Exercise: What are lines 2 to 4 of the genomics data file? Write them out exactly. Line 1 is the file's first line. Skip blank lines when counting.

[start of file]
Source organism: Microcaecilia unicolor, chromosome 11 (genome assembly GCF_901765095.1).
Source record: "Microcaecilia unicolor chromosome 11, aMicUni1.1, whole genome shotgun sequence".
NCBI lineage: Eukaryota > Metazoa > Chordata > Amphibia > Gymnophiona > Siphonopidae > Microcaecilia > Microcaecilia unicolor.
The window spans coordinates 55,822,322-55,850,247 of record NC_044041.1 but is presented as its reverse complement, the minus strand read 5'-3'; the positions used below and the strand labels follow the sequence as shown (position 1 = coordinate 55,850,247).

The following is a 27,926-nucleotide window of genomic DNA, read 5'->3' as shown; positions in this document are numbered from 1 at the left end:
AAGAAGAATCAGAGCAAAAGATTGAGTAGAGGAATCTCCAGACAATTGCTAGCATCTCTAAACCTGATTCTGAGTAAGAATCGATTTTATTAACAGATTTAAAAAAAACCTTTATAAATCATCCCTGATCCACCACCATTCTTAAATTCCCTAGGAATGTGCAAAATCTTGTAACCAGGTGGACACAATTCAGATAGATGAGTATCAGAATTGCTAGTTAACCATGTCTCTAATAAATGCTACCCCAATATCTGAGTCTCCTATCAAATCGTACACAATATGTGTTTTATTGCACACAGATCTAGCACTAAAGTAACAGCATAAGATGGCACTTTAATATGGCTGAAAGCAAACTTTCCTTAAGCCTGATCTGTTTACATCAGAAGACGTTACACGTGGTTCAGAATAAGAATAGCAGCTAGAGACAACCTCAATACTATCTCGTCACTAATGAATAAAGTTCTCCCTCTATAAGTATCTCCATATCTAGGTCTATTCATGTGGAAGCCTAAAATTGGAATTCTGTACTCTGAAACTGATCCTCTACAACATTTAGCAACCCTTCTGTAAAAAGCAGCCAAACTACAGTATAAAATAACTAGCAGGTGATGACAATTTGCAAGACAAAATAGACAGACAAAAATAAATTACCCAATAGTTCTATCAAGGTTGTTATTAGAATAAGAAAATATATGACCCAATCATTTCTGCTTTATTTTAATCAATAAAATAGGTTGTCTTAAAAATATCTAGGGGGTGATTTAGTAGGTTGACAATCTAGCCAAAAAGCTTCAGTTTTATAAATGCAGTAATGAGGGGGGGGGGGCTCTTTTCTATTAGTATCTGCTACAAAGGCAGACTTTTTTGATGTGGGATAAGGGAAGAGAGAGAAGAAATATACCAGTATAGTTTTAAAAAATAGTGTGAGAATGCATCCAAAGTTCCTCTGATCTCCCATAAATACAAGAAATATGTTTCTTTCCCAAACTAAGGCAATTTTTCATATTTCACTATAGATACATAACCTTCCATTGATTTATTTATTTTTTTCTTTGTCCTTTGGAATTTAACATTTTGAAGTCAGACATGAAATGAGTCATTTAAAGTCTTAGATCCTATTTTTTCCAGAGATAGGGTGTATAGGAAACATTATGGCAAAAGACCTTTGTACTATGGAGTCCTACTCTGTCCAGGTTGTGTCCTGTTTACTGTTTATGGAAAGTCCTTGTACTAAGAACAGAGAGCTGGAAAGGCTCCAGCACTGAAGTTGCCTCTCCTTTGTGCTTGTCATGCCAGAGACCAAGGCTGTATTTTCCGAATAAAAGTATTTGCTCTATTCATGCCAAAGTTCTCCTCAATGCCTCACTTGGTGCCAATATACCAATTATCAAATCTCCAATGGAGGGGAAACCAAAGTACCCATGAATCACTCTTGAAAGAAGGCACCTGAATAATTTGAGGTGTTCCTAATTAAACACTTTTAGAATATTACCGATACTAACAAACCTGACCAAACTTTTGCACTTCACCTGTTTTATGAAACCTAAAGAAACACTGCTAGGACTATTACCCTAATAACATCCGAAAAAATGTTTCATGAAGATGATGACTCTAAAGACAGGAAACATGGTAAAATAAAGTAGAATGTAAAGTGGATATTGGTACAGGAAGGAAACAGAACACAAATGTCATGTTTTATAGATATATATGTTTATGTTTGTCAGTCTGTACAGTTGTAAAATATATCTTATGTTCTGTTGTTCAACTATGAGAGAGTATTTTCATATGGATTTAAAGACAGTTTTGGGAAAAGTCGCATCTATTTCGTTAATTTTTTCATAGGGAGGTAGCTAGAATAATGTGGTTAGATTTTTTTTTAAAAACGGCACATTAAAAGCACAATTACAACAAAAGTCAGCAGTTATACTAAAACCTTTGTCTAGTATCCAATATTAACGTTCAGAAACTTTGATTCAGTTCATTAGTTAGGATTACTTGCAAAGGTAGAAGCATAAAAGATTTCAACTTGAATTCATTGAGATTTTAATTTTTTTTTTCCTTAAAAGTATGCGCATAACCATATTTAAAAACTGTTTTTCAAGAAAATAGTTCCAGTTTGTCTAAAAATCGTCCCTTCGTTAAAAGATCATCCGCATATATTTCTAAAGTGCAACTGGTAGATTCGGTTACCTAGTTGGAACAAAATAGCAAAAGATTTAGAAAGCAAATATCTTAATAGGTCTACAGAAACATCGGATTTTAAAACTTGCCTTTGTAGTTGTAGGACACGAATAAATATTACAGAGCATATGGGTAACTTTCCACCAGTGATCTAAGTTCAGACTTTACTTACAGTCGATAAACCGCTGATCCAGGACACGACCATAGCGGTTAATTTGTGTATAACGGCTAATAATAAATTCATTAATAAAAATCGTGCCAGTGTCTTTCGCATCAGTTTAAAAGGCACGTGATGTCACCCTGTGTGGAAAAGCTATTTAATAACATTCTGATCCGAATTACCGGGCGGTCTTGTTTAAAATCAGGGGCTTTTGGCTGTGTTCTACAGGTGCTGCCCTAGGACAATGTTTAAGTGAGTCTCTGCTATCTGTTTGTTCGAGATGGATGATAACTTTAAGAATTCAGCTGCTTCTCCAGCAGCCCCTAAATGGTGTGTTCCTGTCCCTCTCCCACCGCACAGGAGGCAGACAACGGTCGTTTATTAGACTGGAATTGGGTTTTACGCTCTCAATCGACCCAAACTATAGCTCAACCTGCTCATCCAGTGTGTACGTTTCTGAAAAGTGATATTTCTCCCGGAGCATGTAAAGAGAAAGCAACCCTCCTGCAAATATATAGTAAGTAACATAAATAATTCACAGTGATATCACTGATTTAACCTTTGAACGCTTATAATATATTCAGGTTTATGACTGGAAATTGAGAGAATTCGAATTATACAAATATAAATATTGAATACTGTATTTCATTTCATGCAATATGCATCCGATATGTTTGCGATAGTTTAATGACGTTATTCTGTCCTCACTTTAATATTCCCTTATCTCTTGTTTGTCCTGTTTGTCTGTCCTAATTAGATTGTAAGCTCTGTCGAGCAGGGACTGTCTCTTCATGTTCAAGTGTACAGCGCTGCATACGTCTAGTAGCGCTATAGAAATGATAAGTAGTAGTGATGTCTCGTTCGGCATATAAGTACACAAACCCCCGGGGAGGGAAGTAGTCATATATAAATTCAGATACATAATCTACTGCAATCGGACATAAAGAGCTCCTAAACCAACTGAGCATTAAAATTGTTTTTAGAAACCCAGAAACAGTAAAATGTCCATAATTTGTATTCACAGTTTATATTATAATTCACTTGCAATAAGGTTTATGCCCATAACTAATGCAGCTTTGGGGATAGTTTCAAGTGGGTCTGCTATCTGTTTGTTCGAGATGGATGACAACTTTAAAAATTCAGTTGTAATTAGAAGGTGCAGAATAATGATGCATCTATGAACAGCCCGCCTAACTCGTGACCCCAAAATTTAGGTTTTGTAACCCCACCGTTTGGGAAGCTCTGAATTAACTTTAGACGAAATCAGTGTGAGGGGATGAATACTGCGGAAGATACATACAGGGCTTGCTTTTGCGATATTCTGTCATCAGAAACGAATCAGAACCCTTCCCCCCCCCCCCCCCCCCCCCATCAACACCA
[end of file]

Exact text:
Source record: "Microcaecilia unicolor chromosome 11, aMicUni1.1, whole genome shotgun sequence".
NCBI lineage: Eukaryota > Metazoa > Chordata > Amphibia > Gymnophiona > Siphonopidae > Microcaecilia > Microcaecilia unicolor.
The window spans coordinates 55,822,322-55,850,247 of record NC_044041.1 but is presented as its reverse complement, the minus strand read 5'-3'; the positions used below and the strand labels follow the sequence as shown (position 1 = coordinate 55,850,247).